Thousands more alliums sound just the ticket, I shall make a not to order them this autumn, and the edging strip hopefully will be in place this summer, I just have to put it on Ian’s (everlengthening) list!

  4. 7

    teza said,


    Ahhh, the Muscari, daintily beautiful and of a most charming hue, but similar methinks to that blessed Scilla, that one you give it an inch it tears throughout the garden with Herculean force. It too leaves ratty foliage in it’s wake.

    I concur whole heartedly with Jodi’s suggestion of the perennial Geranium. There are some smashing examples available from fabulously chartreuse to near back (Victor Reiter Jr is a fave) and G.p ‘Springtime’ with its marbled, green, pink and white foliage is simply to die for! I am also a fan of some of the more showy Saxifraga species – S. fortunei makes a lovely presence with its pewter infused foliage and hundreds of flowers that look like white moths. I love S. ‘Silver Velvet’ but find that mine has not spread much in two years, but an equally striking foliage.

    Just my two cents worth!


    • 8

      Thanks Teza, I will take your two cents anyday! Everyone seems to hate my muscari, it is one of my favourite flowers,(although I guess a bit weedy). And I love the “blue” lawns, that scilla produces!
      I do like perennial geraniums, have a few in the garden already, I just need to make sure that they do not hide the muscari.

  5. 9

    To keep a similar look colour and heightwise, you could try a Campanula carpatica in blue, or platycodon. This will sound wild, but what about strawberry plants?

  6. 11

    Melissa said,

    After reading all these ideas I find they have covered any I could offer in terms of low-growing plants (when I first read that you had trialed Nepeta but had found it was cat heaven I thought, maybe Caryopteris for the same look – but it needs a fair amount of sun). And you definitely want something low enough not to compete with the hydrangeas. Edith’s suggestion of an edging strip of brick would define the bed line more clearly and if you are after a formal design then I would try to incorporate that. But geraniums do seem a good idea. I’ve found that G. macrorrhizum (sp?) are semi-evergreen here and don’t run rampant, plus they flower well in shade.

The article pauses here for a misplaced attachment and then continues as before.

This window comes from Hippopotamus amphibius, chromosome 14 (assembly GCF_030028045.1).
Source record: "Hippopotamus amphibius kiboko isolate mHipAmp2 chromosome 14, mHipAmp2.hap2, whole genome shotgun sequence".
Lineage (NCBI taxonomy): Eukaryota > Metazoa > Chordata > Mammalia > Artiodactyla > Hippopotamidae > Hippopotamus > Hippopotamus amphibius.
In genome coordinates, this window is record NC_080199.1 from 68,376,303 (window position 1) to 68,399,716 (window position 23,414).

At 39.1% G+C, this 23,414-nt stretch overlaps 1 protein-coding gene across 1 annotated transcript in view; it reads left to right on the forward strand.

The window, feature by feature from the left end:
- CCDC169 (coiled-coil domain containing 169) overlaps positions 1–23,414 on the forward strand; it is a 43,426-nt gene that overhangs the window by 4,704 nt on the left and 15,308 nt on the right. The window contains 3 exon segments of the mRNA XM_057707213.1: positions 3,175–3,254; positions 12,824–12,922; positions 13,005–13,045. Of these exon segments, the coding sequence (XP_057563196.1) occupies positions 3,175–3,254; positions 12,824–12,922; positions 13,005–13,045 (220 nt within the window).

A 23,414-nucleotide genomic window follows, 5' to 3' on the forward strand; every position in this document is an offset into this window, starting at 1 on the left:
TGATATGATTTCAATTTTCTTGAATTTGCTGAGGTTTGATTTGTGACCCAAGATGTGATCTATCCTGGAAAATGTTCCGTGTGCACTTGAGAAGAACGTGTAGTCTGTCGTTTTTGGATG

• 12

      Melissa, I have g. macrorrhizum already in the Flora Glade, a lovely plant, but a bit ungainly for the formality that I want for this area. I wish that I had more sun, would like to try the Caryopteris.

  7. 13

    fairegarden said,

    At first thought, small hostas, like Golden Edger. But another good one could be ferns, such as Japanese painted fern, or a mix of both. I have the same problem with the muscari, and am not willing to give up that sea of blue in spring. We have a short sedum, whose name escapes me at the moment, in a sunnier portion, alchemilla in the shadier. There are many plants that would work, it depends on the look you are going for.

  8. 15

    Heather said,

    I agree totally with Jodi’s idea of the lady mantle or cranesbill geranium. But my first thought was forget-me-nots – it’s light blue flowers would work really well with the hydrangea – if you can stand the unruliness of them and the fact that they like to selfseed ALL over the place.
    But I really think the lady mantle would be your best choice – great chartreuse to complement the hydrangeas.
    Good luck – whatever you choose it will be beautiful, I’m sure.

  9. 17

    Hi Deborah – I’d say foam flower (saxifrage as Teza suggested). I’ve got them both in my front garden and I especially like the contrast in their foliage. The foamflower’s foliage is sort of evergreen all year long here (6b), which is a bonus, don’t know what it would do for you. Can’t wait to hear what you come up with! Kelly

  10. 19

    Kathleen said,

    Wow, you have so many great suggestions to choose from ~ I hope there’s something here that will work for you. I had to click & see what everyone was offering up since I have muscari that needs a mixer too. Thanks for letting me glean some insight from your posting. I am now thinking perennial geraniums for my spot…. Good luck making your decision.

    • 20

      I am glad that this is helping you as well. It is interesting to see what everyone suggested. As this is such a long area, approx 100 feet, I need to make sure that I have the right plant before investing in so many. I think that I will get one of each and trial it for a year, just to see what looks and does best. Please let me know how the geraniums word out for you.